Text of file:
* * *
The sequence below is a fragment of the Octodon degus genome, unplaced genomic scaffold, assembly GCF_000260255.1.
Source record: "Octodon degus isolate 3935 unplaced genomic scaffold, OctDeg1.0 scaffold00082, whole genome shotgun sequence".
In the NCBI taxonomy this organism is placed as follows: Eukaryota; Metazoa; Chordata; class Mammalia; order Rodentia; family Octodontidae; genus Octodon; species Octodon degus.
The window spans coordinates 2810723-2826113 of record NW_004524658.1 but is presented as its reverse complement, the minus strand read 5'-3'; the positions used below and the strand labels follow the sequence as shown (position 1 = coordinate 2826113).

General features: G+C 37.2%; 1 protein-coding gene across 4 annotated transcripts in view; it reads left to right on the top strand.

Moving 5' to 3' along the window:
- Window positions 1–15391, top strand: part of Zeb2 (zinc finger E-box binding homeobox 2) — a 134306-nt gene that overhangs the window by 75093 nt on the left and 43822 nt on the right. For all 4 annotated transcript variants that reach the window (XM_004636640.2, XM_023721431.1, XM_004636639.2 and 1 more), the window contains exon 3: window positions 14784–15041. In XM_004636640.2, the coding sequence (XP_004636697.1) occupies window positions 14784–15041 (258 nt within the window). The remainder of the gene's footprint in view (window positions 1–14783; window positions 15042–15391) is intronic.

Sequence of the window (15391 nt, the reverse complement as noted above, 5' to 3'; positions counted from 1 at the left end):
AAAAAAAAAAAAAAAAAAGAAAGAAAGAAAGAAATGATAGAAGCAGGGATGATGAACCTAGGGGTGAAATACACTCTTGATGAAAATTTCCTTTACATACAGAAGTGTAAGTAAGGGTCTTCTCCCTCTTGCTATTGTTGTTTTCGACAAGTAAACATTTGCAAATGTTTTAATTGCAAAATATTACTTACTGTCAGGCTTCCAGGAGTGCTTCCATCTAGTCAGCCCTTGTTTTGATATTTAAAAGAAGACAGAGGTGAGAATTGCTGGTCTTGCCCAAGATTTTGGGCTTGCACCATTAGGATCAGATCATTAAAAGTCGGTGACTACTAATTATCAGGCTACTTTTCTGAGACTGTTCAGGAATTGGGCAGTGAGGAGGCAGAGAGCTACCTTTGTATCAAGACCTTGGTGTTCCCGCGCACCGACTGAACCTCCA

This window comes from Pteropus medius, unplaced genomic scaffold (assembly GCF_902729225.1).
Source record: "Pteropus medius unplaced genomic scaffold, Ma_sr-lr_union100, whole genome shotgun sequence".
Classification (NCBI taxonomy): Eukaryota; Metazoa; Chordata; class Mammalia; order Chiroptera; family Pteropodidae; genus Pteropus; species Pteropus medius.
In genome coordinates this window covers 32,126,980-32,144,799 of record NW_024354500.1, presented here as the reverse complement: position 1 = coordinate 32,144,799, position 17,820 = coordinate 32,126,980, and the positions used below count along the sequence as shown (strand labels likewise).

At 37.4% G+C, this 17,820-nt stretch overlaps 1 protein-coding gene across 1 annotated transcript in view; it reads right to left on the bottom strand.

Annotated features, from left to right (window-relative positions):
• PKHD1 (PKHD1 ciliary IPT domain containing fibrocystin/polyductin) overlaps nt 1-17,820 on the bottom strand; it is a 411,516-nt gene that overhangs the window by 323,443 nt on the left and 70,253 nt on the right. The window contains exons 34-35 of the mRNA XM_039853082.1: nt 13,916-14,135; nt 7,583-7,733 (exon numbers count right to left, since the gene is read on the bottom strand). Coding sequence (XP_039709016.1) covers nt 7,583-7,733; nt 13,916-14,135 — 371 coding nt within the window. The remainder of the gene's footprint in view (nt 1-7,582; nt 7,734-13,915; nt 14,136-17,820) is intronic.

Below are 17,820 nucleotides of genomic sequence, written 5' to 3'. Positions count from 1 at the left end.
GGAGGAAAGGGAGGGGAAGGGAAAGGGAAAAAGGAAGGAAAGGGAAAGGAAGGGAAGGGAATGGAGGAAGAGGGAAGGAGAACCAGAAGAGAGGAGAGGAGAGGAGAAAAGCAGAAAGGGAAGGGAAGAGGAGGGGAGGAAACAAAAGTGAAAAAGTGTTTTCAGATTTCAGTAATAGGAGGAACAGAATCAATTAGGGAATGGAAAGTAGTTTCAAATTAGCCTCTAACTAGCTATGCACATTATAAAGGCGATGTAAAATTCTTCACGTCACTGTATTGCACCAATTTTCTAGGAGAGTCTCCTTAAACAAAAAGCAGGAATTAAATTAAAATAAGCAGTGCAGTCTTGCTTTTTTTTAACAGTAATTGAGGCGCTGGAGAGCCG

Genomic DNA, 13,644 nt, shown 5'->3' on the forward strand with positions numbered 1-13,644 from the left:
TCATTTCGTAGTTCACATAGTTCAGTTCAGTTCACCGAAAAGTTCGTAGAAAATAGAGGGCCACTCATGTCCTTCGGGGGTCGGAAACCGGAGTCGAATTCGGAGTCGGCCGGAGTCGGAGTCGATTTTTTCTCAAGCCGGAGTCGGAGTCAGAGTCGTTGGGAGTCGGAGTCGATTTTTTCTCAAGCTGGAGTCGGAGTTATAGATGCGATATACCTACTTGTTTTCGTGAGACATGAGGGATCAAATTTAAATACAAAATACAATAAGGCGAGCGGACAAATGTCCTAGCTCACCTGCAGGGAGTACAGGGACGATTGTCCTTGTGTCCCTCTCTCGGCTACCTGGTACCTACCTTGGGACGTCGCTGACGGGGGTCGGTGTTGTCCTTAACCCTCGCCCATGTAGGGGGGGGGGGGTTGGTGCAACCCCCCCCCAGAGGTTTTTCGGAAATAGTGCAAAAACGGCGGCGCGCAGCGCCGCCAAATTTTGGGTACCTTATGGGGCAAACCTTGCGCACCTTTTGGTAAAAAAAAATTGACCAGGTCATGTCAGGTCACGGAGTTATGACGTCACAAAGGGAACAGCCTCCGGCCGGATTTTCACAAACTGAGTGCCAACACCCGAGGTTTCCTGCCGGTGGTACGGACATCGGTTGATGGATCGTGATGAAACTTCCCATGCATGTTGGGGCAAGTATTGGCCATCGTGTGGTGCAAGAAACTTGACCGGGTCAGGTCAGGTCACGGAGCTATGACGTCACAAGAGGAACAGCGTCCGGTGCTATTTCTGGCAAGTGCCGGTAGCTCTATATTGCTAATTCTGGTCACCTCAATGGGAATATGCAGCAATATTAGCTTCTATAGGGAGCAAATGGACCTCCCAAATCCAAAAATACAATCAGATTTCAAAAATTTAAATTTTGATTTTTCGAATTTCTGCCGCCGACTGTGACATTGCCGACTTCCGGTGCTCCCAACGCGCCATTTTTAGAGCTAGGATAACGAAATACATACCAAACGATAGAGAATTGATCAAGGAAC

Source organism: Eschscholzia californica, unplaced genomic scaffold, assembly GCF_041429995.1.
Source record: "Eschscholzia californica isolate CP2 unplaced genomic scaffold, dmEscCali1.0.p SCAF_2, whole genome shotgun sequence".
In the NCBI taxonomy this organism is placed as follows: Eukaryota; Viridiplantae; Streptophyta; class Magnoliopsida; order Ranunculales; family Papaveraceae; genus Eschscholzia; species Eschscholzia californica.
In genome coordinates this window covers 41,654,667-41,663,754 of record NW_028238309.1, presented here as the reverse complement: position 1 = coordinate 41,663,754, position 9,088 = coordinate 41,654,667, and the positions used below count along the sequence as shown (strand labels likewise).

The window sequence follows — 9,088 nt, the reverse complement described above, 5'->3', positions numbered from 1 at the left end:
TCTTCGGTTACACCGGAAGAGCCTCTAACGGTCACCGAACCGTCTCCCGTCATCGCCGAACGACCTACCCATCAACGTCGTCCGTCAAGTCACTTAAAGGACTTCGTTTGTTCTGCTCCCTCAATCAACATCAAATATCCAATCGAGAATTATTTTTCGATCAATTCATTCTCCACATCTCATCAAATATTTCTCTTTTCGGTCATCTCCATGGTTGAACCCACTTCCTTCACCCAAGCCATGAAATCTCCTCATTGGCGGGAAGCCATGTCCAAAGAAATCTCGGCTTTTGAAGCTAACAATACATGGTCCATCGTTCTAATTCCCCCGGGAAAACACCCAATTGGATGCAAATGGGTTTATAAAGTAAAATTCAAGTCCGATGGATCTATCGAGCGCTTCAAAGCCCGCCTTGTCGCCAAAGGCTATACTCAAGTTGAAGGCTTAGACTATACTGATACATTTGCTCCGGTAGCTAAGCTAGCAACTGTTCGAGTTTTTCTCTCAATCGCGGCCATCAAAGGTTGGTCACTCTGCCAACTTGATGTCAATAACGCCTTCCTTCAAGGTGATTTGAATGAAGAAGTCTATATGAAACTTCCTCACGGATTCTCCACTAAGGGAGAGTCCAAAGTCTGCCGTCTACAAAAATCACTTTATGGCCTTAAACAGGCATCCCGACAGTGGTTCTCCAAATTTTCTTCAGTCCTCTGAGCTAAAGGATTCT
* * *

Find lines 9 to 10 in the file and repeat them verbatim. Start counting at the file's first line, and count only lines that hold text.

AAAAAAAAAAAAAAAAAAGAAAGAAAGAAAGAAATGATAGAAGCAGGGATGATGAACCTAGGGGTGAAATACACTCTTGATGAAAATTTCCTTTACATACAGAAGTGTAAGTAAGGGTCTTCTCCCTCTTGCTATTGTTGTTTTCGACAAGTAAACATTTGCAAATGTTTTAATTGCAAAATATTACTTACTGTCAGGCTTCCAGGAGTGCTTCCATCTAGTCAGCCCTTGTTTTGATATTTAAAAGAAGACAGAGGTGAGAATTGCTGGTCTTGCCCAAGATTTTGGGCTTGCACCATTAGGATCAGATCATTAAAAGTCGGTGACTACTAATTATCAGGCTACTTTTCTGAGACTGTTCAGGAATTGGGCAGTGAGGAGGCAGAGAGCTACCTTTGTATCAAGACCTTGGTGTTCCCGCGCACCGACTGAACCTCCA

This window comes from Pteropus medius, unplaced genomic scaffold (assembly GCF_902729225.1).